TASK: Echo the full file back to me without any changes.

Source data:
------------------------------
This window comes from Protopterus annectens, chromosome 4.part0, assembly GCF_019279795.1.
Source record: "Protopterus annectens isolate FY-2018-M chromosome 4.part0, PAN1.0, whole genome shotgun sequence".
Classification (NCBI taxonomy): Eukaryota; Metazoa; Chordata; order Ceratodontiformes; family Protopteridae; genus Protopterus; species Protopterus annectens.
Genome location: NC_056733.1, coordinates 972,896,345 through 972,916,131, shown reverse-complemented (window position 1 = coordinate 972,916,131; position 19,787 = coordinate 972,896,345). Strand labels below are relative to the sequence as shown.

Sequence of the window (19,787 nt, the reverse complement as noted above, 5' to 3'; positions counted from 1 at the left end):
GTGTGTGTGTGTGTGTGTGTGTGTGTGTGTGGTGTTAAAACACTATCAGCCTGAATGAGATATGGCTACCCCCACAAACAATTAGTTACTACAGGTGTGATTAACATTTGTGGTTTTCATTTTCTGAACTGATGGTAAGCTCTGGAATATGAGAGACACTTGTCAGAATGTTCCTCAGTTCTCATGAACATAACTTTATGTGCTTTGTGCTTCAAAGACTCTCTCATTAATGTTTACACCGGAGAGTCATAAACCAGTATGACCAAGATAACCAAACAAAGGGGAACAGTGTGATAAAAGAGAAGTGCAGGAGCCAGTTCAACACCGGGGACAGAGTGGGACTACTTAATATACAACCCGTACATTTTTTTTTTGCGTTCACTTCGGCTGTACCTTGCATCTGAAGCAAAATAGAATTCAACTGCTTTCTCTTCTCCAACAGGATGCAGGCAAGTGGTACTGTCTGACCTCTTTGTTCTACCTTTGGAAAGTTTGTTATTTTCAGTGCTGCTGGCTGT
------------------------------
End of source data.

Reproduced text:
This window comes from Protopterus annectens, chromosome 4.part0, assembly GCF_019279795.1.
Source record: "Protopterus annectens isolate FY-2018-M chromosome 4.part0, PAN1.0, whole genome shotgun sequence".
Classification (NCBI taxonomy): Eukaryota; Metazoa; Chordata; order Ceratodontiformes; family Protopteridae; genus Protopterus; species Protopterus annectens.
Genome location: NC_056733.1, coordinates 972,896,345 through 972,916,131, shown reverse-complemented (window position 1 = coordinate 972,916,131; position 19,787 = coordinate 972,896,345). Strand labels below are relative to the sequence as shown.

Sequence of the window (19,787 nt, the reverse complement as noted above, 5' to 3'; positions counted from 1 at the left end):
GTGTGTGTGTGTGTGTGTGTGTGTGTGTGTGGTGTTAAAACACTATCAGCCTGAATGAGATATGGCTACCCCCACAAACAATTAGTTACTACAGGTGTGATTAACATTTGTGGTTTTCATTTTCTGAACTGATGGTAAGCTCTGGAATATGAGAGACACTTGTCAGAATGTTCCTCAGTTCTCATGAACATAACTTTATGTGCTTTGTGCTTCAAAGACTCTCTCATTAATGTTTACACCGGAGAGTCATAAACCAGTATGACCAAGATAACCAAACAAAGGGGAACAGTGTGATAAAAGAGAAGTGCAGGAGCCAGTTCAACACCGGGGACAGAGTGGGACTACTTAATATACAACCCGTACATTTTTTTTTTGCGTTCACTTCGGCTGTACCTTGCATCTGAAGCAAAATAGAATTCAACTGCTTTCTCTTCTCCAACAGGATGCAGGCAAGTGGTACTGTCTGACCTCTTTGTTCTACCTTTGGAAAGTTTGTTATTTTCAGTGCTGCTGGCTGT